NEW YORK (BLOOMBERG) - Starbucks expects the coronavirus pandemic to reduce sales this quarter by as much as US$3.2 billion (S$4.4 billion), dragging down the coffee chain's performance as it sees a recovery stretching into next year.
The company, which, like other restaurants, has had a difficult time offering guidance, said on Wednesday (June 10) it expects to report an adjusted loss of 55 to 70 US cents a share when it next releases earnings. Operating income will decline as much as US$2.2 billion in the period, the company said in a statement.
The guidance underscores the depth of the challenges for consumer-facing businesses from the coronavirus outbreak and worldwide lockdowns. The coffee seller, which is exploring new store formats to stimulate demand, is being closely watched as a barometer of customers' willingness to leave their homes and open their wallets as the pandemic subsides.
"These numbers are a lot worse than the Street was expecting," said Mr Michael Halen, senior restaurant analyst at Bloomberg Intelligence.
"People expect some sort of crazy snapback but it's not going to materialise in restaurants."
The shares fell as much as 4.7 per cent on Wednesday, the most intraday loss in more than a month.
Starbucks had declined 6.3 per cent this year through Tuesday's close.
The company's comments also dragged down peers, with an S&P index of restaurant stocks falling as much as 2.7 per cent, the most in almost a month.
Starbucks, due to its size and propensity to give regular updates, is seen as a proxy for the industry. In the United States, its critical home market, comparable sales were down 43 per cent in May, though things have been improving with each passing week, Starbucks said.
About 95 per cent of the company's US stores are operating currently, even as many New York City sites remain shuttered.
That's a contrast to China, its other key market and a country further along the road to post-pandemic recovery, where 99 per cent of stores are open and same-store sales were down just 21 per cent in May.
While sales have fallen, customers who do go to Starbucks are spending more during the pandemic, with the average order including more items, the company said. This is expected to normalise over time.
Starbucks plans to accelerate the rollout of its "pickup" store concept, with smaller-format locations that don't have customer seating.
"While we had originally planned to execute this strategy over a three- to five-year time frame, rapidly evolving customer preferences hasten the need for this concept."
The pandemic has forced Starbucks to rethink its central concept of being a "third place" away from work and home for customers to relax in, it said.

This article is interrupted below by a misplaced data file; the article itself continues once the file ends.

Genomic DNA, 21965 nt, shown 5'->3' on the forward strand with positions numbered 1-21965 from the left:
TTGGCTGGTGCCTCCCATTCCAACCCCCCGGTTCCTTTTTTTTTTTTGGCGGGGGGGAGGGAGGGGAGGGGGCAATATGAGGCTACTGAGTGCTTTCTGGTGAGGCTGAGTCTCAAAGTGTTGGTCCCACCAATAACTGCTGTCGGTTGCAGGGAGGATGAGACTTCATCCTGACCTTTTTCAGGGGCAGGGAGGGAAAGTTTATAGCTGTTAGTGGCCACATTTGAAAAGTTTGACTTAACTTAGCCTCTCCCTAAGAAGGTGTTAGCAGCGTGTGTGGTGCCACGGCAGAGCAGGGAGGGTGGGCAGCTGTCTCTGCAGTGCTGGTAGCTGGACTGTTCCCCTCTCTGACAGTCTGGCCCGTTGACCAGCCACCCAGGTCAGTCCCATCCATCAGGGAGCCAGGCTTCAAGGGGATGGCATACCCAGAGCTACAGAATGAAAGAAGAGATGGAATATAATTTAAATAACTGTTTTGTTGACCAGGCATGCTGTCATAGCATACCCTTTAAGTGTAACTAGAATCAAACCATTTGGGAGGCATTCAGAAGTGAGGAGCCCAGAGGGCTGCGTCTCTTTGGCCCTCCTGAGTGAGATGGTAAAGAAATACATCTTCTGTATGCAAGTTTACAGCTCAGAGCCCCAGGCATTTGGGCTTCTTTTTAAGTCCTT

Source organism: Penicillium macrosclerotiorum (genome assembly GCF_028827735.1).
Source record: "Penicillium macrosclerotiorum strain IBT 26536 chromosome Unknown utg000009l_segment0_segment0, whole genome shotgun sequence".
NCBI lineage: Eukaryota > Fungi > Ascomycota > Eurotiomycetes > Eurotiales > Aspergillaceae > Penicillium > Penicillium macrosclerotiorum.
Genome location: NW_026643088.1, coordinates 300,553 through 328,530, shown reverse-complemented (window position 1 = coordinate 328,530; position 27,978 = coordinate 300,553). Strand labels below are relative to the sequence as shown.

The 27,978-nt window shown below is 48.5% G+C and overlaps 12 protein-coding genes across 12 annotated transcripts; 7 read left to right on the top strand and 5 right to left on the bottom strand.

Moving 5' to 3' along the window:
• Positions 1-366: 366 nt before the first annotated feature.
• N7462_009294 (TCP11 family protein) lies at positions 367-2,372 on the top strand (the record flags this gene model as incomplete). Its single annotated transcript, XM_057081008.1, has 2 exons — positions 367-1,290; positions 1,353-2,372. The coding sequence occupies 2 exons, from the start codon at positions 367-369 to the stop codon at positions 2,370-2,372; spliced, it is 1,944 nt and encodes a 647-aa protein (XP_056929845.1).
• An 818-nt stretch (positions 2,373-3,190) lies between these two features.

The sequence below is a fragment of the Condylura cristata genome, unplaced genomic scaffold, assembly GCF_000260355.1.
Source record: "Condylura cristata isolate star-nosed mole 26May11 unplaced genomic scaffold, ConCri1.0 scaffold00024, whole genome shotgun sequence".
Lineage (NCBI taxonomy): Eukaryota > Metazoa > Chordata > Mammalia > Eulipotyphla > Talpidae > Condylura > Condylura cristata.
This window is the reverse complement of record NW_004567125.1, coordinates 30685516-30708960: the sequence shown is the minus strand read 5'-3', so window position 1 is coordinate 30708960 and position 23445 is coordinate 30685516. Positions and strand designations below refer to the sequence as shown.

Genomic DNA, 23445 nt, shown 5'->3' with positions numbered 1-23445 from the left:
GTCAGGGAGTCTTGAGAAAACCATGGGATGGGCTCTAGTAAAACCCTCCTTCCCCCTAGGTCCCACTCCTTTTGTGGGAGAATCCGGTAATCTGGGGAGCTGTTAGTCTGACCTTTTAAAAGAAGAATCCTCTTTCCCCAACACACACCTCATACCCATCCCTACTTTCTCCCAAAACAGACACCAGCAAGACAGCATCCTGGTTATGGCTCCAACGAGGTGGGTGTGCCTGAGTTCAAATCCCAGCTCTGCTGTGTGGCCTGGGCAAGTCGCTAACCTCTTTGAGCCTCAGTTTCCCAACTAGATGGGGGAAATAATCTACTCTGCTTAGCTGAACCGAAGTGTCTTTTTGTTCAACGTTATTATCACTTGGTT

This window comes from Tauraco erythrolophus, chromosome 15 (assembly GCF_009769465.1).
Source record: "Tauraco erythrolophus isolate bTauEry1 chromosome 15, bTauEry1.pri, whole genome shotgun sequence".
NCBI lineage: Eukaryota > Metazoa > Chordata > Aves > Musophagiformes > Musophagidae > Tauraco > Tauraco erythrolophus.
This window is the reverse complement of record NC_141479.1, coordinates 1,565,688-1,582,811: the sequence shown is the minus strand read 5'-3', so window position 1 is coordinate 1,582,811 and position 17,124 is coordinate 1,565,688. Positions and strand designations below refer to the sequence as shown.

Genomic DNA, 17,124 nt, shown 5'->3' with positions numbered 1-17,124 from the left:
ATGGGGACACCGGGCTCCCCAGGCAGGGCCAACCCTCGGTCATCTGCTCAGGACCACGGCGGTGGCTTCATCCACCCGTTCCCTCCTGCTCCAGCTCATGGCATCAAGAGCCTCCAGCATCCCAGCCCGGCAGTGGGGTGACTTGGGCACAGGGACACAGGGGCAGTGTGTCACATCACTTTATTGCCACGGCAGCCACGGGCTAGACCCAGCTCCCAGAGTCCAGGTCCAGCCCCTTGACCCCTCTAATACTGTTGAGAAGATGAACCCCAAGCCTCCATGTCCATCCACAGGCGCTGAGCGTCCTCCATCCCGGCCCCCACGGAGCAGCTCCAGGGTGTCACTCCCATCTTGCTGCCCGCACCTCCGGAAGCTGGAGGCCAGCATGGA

To make room for the new pickup locations, which will be in cities like New York, Boston and Chicago, Starbucks will be closing about 400 of its traditional cafes in those urban areas over the next 18 months.
Eventually, those shuttered stores - and then some - will be replaced by the new format, which have roughly half the footprint of a normal store.
The company already operates one pickup location near Penn Station in New York and a second in Toronto's Commerce Court. Another one is planned for the Grand Central Station area in Manhattan, with others following quickly behind.
Eighty per cent of Starbucks customers already take their orders to go, Starbucks chief executive Kevin Johnson said in an interview with Bloomberg, so it won't even feel like much of a shift.
"Until there's a vaccine available at scale and treatments for Covid, all of us have to continue to monitor the spread of this virus and adapt appropriately," he said. "And I think that's what we've tried to do."
In China, the company says it is on track to add at least 500 net new stores this fiscal year despite the virus impact.
Starbucks is also examining its Canada operations and plans to restructure its business there over the next two years. The company said it will potentially close 200 additional stores there, with some of these changing locations.
Chains dependent on breakfast sales, like Starbucks, have been hit disproportionately hard because there are so many fewer commuters on the road these days.
Starbucks' price point is also higher than rivals like Dunkin', Bloomberg Intelligence's Mr Halen said, making it less well positioned heading into a pandemic-related recession.
On top of that, a smaller share of its stores have drive-throughs than rivals.
Lingering in the café enjoying a coffee was a key part of the "third place" experience, but that concept is "toast right now", Mr Halen said.
"They're really behind here. I don't blame the management team, the management team is excellent - it's just the impact of coronavirus is going to hurt them that much more because it's a café," he said.